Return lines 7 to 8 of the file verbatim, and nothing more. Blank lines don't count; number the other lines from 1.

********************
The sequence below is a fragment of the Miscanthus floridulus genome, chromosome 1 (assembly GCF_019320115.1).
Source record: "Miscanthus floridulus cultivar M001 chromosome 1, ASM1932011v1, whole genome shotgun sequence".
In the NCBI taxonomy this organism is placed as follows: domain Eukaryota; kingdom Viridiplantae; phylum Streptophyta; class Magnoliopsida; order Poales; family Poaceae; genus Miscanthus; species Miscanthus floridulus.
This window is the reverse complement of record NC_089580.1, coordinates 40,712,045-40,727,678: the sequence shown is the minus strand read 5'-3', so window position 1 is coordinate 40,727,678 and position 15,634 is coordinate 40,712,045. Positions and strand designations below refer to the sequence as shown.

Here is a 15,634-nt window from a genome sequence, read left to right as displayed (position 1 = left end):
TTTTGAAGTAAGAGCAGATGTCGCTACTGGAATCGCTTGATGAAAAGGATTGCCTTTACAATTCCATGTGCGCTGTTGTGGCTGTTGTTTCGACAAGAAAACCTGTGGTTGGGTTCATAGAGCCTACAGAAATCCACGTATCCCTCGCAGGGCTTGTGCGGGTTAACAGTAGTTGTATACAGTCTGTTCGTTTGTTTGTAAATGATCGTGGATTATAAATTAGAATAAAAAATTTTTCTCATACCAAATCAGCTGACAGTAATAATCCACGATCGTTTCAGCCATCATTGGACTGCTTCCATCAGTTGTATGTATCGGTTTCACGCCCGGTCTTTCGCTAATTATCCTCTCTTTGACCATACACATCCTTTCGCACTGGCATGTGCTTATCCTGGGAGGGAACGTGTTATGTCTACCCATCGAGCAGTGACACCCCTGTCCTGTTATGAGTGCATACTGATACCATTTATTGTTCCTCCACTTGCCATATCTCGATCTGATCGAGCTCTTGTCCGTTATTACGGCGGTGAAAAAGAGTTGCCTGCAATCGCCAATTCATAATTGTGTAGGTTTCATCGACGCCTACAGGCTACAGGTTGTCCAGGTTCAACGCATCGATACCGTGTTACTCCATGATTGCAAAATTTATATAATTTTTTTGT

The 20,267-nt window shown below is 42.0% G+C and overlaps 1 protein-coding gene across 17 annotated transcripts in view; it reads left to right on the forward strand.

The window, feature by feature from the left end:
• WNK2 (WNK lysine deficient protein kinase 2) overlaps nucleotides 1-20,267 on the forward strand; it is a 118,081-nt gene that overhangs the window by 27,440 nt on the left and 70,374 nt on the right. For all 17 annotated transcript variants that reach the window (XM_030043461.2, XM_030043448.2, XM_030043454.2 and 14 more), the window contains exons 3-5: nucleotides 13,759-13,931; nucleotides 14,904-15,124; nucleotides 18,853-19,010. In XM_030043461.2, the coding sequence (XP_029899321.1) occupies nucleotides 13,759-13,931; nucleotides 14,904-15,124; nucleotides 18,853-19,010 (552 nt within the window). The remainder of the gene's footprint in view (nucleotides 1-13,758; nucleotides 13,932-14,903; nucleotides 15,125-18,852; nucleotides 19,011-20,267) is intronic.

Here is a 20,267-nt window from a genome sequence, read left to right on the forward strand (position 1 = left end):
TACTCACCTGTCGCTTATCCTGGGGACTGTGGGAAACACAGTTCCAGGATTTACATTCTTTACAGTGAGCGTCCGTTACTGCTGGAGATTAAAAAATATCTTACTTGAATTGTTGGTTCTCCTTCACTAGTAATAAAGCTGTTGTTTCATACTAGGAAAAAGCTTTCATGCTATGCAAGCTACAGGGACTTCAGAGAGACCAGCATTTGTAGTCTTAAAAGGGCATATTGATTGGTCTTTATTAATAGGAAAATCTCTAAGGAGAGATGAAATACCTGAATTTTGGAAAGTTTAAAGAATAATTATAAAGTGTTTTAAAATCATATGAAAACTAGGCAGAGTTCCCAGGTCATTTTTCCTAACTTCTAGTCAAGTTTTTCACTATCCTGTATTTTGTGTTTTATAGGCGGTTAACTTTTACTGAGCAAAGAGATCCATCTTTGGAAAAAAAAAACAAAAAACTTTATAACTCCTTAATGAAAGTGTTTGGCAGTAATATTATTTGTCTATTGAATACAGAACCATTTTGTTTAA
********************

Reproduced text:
The 20,267-nt window shown below is 42.0% G+C and overlaps 1 protein-coding gene across 17 annotated transcripts in view; it reads left to right on the forward strand.

The window, feature by feature from the left end: